Lung cancer is the leading cause of cancer death in both men and women in the United States. Although lung cancer has been treated aggressively by surgery, radiation therapy, and chemotherapy, alone or in combination, survival is still in the 12% to 15% range at 5 years. All curative treatment plans for patients with non-small cell lung cancer include resectional surgery. Despite the dismal outlook there is hope, because improvements in outcome for patients undergoing surgical treatment have been realized. Definite progress has been made in reducing operative mortality and morbidity, helping to increase long-term survival. Advances that have contributed to these successes include improved preoperative evaluation in staging and patient selection criteria, the use of newer techniques such as video-assisted or open limited resections in selected instances, and the use of neoadjuvant therapy. These topics are addressed here, as are techniques for locally advanced tumors and options for palliation.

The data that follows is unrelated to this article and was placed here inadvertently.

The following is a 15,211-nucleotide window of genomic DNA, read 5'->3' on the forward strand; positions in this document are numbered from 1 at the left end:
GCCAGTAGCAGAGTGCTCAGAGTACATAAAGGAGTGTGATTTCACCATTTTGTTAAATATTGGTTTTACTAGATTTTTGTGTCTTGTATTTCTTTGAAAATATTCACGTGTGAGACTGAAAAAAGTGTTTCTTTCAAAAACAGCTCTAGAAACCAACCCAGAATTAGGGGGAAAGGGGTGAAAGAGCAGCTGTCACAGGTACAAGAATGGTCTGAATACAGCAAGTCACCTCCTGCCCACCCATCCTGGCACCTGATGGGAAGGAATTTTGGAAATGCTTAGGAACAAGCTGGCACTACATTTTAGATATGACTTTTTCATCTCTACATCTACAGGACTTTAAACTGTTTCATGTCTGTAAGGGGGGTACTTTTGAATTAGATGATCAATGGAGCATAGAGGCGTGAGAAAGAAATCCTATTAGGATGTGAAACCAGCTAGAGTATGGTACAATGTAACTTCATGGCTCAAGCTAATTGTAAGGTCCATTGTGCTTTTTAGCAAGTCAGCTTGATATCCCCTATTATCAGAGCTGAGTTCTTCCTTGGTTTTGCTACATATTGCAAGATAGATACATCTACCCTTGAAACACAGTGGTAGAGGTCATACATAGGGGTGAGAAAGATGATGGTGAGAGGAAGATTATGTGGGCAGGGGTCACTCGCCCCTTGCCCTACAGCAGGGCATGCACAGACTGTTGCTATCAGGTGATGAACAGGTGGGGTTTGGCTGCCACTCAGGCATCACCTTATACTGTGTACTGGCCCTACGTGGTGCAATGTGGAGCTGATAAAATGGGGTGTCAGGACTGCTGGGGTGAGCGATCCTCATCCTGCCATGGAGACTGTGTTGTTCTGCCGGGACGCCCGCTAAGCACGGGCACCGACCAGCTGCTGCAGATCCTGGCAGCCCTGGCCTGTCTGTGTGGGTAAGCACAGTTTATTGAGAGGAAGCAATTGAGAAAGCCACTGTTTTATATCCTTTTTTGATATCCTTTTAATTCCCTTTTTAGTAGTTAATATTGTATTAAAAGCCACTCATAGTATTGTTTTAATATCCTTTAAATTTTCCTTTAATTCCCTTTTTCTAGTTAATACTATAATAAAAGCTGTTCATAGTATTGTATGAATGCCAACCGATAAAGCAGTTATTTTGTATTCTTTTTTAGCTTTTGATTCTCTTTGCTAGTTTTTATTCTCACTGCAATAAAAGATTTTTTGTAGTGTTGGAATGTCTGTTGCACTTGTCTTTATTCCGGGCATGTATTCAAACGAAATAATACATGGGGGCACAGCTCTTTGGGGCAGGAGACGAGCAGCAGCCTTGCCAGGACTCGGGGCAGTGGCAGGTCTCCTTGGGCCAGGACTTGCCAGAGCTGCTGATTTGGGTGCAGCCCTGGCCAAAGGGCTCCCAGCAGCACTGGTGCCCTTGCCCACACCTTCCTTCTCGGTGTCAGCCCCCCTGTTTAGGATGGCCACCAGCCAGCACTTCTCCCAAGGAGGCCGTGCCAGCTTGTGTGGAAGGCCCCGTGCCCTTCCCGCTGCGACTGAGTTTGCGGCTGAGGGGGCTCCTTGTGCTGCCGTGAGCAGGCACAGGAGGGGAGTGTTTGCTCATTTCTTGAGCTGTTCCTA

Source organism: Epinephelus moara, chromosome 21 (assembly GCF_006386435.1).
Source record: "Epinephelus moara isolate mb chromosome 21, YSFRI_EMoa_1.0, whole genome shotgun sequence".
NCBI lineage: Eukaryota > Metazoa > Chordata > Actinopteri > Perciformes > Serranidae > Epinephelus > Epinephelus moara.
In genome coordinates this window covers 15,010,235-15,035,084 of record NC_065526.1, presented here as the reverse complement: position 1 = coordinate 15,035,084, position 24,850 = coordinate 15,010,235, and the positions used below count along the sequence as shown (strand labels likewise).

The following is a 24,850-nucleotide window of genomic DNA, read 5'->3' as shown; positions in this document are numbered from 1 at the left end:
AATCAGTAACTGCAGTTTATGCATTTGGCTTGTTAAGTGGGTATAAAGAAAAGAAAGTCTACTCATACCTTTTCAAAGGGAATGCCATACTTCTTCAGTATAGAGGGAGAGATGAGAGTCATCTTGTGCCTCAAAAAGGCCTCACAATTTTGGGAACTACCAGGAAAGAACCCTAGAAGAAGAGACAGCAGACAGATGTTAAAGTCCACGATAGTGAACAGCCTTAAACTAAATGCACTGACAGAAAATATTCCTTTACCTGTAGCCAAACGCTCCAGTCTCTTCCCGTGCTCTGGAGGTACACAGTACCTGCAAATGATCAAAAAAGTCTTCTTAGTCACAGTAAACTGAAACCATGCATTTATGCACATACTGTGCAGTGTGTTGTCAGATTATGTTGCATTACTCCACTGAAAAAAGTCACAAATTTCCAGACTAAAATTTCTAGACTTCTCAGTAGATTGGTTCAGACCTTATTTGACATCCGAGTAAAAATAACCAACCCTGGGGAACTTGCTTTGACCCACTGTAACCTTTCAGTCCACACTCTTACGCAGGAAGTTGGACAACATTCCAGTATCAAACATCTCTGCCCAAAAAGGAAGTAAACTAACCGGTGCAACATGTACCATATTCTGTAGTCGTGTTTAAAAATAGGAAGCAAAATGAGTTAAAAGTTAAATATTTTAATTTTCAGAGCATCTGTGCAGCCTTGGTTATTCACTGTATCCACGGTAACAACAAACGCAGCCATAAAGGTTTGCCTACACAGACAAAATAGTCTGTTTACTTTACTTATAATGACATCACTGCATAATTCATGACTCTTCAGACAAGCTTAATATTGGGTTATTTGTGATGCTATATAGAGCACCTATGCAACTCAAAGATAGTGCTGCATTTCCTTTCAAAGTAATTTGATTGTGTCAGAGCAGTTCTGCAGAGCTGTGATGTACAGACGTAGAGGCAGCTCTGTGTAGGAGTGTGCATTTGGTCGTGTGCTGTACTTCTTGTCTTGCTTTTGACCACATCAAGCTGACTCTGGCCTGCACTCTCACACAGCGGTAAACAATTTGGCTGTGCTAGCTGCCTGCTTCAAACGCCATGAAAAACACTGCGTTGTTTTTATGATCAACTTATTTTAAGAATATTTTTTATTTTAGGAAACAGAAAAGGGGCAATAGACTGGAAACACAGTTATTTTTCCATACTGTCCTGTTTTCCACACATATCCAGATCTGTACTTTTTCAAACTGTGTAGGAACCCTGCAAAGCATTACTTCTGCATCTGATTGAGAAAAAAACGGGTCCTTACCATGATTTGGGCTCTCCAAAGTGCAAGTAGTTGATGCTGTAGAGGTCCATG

View details for PubMedID 9363152
A prospective analysis of placement of left-sided plastic double-lumen tubes in 100 patients is presented. Intubation of the left bronchus was successfully accomplished using only auscultation and clinical signs ("blind" placement) in 91 patients. Double-lumen tubes were positioned in less than five minutes in 84 patients. The most common problem encountered (30%) was initial intubation of the right main bronchus. Seven of these patients required bronchoscopic assistance to guide the tube into the left bronchus. There were four minor intraoperative complications due to DLT malposition that were recognized and corrected by withdrawing the tube slightly back in the bronchus. The plastic double-lumen tubes functioned properly during the procedure in all 100 patients.
View details for Web of Science ID A1995RX49400009